Regarding the unusual behavior the report describes leading up to the altercation, including “erratic” dancing and eating a cookie out of another tax commissioner’s mouth, Eden said she often dances and enjoys her time with her employees at events like this conference.
“I can’t say everybody does cartwheels, but I do,” Eden said. “Everybody knows I love to do cartwheels. … I always end the night with a couple cartwheels.”
She also said that eating a cookie together is an annual tradition between her and another Georgia county tax commissioner.
Before the altercation, Eden waited for Griffin to come down to the lobby to see if she would follow orders, and when Griffin eventually came down she first tried to leave through a back door to avoid Eden, the report states. When unsuccessful, she walked up to Eden and told her she was going out, the report states, which started the public confrontation in the hotel lobby.
During the altercation, Griffin phoned her mother, the report states, and Eden asked who Griffin was calling. Eden then tried to grab Griffin’s phone from her and pulled her hair in the process, Eden said. Once she saw that Griffin was on the phone with her mother, Eden said, she gave Griffin back the phone. Eden said this did not merit being described as a “physical confrontation.”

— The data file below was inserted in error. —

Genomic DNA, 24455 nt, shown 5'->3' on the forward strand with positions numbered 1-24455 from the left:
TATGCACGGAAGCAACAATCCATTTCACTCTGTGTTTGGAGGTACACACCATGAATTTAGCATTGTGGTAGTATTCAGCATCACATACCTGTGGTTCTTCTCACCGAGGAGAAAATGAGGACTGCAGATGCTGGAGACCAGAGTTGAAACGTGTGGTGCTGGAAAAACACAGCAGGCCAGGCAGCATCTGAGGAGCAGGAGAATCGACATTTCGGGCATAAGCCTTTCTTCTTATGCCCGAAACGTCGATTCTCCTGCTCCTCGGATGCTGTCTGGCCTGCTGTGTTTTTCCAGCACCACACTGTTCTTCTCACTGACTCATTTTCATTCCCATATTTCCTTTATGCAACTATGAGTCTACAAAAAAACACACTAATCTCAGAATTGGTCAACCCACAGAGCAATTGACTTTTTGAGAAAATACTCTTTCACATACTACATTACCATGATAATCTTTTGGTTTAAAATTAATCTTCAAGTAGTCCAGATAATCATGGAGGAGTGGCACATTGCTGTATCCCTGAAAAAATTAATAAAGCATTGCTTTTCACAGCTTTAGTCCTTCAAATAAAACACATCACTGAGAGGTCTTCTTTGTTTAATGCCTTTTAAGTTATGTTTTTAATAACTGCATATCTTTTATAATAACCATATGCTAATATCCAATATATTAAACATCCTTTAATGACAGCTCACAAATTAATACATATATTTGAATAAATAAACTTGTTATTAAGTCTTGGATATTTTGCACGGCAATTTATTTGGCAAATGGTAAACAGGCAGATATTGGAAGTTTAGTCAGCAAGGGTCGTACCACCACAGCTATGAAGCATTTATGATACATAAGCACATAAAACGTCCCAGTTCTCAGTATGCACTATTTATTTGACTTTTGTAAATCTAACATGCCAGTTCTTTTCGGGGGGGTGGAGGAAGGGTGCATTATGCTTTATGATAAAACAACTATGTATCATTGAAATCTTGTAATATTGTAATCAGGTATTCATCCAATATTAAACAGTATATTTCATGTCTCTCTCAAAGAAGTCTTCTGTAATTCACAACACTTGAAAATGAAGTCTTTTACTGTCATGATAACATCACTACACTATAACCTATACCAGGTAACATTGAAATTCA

During the incident, the report states that Eden compounded her bullying behavior by telling Griffin she “could forget about” attending another upcoming tax conference. Eden later forwarded her version of the events to the county’s HR department, explaining her curfew rule by detailing Griffin’s history of “unbecoming conduct.”
Afterward, one witness heard Eden say to Griffin, “Get your ass on the elevator and go to your room,” according to the report. Griffin replied, “That’s it, I’m done. I’m going to HR on Monday.”
Once Eden was on the elevator, the report states, she called Griffin a “f-----g b---h.” Eden initially told the investigator she was not sure if she said the vulgar comment, adding that, “I’m not saying I didn’t say it.” Later, in a meeting with the investigator and HR director, Eden denied making the statement, according to the investigation.
Stivarius, the investigator, determined there was not a published work rule about curfews at work-related conferences, but Eden enforced a curfew rule for Griffin.
“No other employees were subjected to the same or similar conduct, even if Eden talked openly about her views on after hours socializing or asked other employees about their plans (as she alleges).”